Dec. 20, 2019

Beat of the Week

(Honorable Mention)

Exclusive interview with Greta Thunberg after Time honors

for the only international interview with teen climate activist Greta Thunberg after Time magazine named her Person of the Year. Thunberg’s team had been turning down interviews, but Jordans called a person traveling by car with Thunberg and asked her to pass the phone to Greta. Jordans recorded audio as he spoke to the teenager for several minutes about receiving the accolade, her experience of the past years and plans for the future – a scoop that received tremendous play on one of the top stories of the day. https://bit.ly/38OB9Id

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July 05, 2019

Beat of the Week

(Honorable Mention)

AP Exclusive: Potential conflict for Trump’s UN nominee

for exclusively obtaining documents that expose a potential conflict of interest for Kelly Craft, President Donald Trump’s nominee for United Nations ambassador, on the topics of climate change and fossil fuels. When senior Environmental Protection Agency officials sent an email to Craft, the U.S. ambassador to Canada, the acknowledgment email they received wasn’t from the ambassador. It was from her husband, coal magnate Joseph Craft, a wealthy GOP donor who has joined the coal industry in pressing for access and regulatory relief from the EPA and the Trump administration. It wasn’t the first time the Crafts had blurred roles – and email accounts – raising questions as senators consider her nomination to the U.N. Knickmeyer found several other examples of potential conflicts. https://bit.ly/2LugYWy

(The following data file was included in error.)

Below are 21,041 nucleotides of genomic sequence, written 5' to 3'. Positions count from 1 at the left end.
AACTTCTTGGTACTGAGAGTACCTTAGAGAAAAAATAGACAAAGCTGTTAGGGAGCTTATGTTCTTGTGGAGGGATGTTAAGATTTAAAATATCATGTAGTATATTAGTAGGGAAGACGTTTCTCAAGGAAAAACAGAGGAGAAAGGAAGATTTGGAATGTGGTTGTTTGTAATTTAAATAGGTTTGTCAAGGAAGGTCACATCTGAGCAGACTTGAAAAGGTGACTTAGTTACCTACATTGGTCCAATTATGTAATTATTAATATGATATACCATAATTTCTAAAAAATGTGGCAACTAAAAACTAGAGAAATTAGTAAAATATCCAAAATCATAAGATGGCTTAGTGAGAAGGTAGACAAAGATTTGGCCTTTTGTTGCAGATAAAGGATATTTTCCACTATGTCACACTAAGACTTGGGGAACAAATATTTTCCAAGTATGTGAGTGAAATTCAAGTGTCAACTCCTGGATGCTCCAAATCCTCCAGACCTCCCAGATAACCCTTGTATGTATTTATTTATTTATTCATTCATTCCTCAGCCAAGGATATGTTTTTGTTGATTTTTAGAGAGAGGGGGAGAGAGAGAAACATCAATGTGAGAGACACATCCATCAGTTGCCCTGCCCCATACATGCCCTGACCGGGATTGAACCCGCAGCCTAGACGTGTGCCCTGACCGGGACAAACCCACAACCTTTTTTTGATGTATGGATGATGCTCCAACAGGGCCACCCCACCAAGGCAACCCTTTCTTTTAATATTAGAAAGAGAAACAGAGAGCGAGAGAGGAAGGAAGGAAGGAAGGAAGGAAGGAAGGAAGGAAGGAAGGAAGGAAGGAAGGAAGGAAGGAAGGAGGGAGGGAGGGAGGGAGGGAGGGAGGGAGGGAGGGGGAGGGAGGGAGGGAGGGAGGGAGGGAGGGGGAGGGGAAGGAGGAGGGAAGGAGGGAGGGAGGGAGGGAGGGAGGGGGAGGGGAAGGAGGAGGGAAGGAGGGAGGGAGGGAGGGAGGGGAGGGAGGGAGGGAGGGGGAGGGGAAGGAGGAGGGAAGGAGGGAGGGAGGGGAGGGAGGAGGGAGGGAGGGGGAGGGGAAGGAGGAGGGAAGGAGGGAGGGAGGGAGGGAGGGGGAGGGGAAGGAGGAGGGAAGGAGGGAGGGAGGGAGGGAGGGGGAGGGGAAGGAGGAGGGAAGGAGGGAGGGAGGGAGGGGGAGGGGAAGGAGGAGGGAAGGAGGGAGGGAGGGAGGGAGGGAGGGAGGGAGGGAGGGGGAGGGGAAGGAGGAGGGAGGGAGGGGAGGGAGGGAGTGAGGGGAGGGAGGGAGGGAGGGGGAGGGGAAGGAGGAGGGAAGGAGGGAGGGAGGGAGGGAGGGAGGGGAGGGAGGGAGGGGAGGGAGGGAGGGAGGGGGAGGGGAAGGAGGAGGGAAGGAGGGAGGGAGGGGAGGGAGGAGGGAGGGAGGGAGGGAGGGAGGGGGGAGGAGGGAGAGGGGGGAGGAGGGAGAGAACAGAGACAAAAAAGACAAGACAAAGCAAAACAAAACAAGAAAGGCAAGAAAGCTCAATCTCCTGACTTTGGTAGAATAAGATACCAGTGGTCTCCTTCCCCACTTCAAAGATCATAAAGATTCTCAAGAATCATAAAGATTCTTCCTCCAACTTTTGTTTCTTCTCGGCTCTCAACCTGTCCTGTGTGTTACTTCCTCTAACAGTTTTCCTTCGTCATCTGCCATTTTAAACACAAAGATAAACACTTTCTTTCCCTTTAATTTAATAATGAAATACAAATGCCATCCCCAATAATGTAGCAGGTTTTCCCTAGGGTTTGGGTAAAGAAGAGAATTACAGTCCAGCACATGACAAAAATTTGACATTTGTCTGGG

March 22, 2019

Beat of the Week

(Honorable Mention)

AP uses pioneering technology to transmit live video from the depths

for transmitting live, world exclusive broadcast-quality video from a submersible operating 200 meters (656 feet) below the surface of the Indian Ocean as we accompanied scientists mapping the depths to better understand the impact of climate change. Using technology involving LED lights that pulse faster than the human eye can see, live pictures of the scientific mission near the Seychelles were sent to hundreds of AP customers around the world. https://bit.ly/2VPu0ji

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Jan. 28, 2022

Beat of the Week

(Honorable Mention)

AP: Elite California suburb clamps down on water wasters